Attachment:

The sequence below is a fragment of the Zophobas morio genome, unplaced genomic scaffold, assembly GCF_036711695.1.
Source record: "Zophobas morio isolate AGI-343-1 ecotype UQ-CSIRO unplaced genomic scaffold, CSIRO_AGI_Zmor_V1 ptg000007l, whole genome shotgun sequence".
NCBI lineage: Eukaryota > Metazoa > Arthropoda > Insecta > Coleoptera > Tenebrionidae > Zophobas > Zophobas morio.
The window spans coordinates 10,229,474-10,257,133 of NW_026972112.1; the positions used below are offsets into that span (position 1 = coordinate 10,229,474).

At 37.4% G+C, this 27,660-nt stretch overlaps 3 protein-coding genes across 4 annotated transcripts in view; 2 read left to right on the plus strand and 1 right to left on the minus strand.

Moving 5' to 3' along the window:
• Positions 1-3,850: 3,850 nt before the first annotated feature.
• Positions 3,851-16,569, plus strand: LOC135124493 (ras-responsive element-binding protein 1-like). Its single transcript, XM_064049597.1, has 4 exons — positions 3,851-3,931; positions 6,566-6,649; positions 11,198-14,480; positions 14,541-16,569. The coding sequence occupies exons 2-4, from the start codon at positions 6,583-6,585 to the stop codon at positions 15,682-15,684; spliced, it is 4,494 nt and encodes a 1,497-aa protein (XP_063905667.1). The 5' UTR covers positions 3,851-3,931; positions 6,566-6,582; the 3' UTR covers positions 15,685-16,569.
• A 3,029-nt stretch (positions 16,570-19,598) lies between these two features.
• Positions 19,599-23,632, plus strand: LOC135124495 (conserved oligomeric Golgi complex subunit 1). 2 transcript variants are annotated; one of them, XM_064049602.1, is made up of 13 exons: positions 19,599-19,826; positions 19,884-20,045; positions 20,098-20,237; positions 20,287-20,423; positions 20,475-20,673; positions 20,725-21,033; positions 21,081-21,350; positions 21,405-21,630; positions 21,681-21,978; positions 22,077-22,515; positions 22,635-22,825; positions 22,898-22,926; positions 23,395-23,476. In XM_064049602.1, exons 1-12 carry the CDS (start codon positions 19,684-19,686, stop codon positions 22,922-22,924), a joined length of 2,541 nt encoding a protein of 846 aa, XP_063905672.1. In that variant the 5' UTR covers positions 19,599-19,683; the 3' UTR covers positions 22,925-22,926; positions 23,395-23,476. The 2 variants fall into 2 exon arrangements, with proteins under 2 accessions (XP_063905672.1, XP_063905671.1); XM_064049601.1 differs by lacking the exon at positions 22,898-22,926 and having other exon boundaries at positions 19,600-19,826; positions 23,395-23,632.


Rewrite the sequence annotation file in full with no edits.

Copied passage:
The sequence below is a fragment of the Zophobas morio genome, unplaced genomic scaffold, assembly GCF_036711695.1.
Source record: "Zophobas morio isolate AGI-343-1 ecotype UQ-CSIRO unplaced genomic scaffold, CSIRO_AGI_Zmor_V1 ptg000007l, whole genome shotgun sequence".
NCBI lineage: Eukaryota > Metazoa > Arthropoda > Insecta > Coleoptera > Tenebrionidae > Zophobas > Zophobas morio.
The window spans coordinates 10,229,474-10,257,133 of NW_026972112.1; the positions used below are offsets into that span (position 1 = coordinate 10,229,474).

At 37.4% G+C, this 27,660-nt stretch overlaps 3 protein-coding genes across 4 annotated transcripts in view; 2 read left to right on the plus strand and 1 right to left on the minus strand.

Moving 5' to 3' along the window:
• Positions 1-3,850: 3,850 nt before the first annotated feature.
• Positions 3,851-16,569, plus strand: LOC135124493 (ras-responsive element-binding protein 1-like). Its single transcript, XM_064049597.1, has 4 exons — positions 3,851-3,931; positions 6,566-6,649; positions 11,198-14,480; positions 14,541-16,569. The coding sequence occupies exons 2-4, from the start codon at positions 6,583-6,585 to the stop codon at positions 15,682-15,684; spliced, it is 4,494 nt and encodes a 1,497-aa protein (XP_063905667.1). The 5' UTR covers positions 3,851-3,931; positions 6,566-6,582; the 3' UTR covers positions 15,685-16,569.
• A 3,029-nt stretch (positions 16,570-19,598) lies between these two features.
• Positions 19,599-23,632, plus strand: LOC135124495 (conserved oligomeric Golgi complex subunit 1). 2 transcript variants are annotated; one of them, XM_064049602.1, is made up of 13 exons: positions 19,599-19,826; positions 19,884-20,045; positions 20,098-20,237; positions 20,287-20,423; positions 20,475-20,673; positions 20,725-21,033; positions 21,081-21,350; positions 21,405-21,630; positions 21,681-21,978; positions 22,077-22,515; positions 22,635-22,825; positions 22,898-22,926; positions 23,395-23,476. In XM_064049602.1, exons 1-12 carry the CDS (start codon positions 19,684-19,686, stop codon positions 22,922-22,924), a joined length of 2,541 nt encoding a protein of 846 aa, XP_063905672.1. In that variant the 5' UTR covers positions 19,599-19,683; the 3' UTR covers positions 22,925-22,926; positions 23,395-23,476. The 2 variants fall into 2 exon arrangements, with proteins under 2 accessions (XP_063905672.1, XP_063905671.1); XM_064049601.1 differs by lacking the exon at positions 22,898-22,926 and having other exon boundaries at positions 19,600-19,826; positions 23,395-23,632.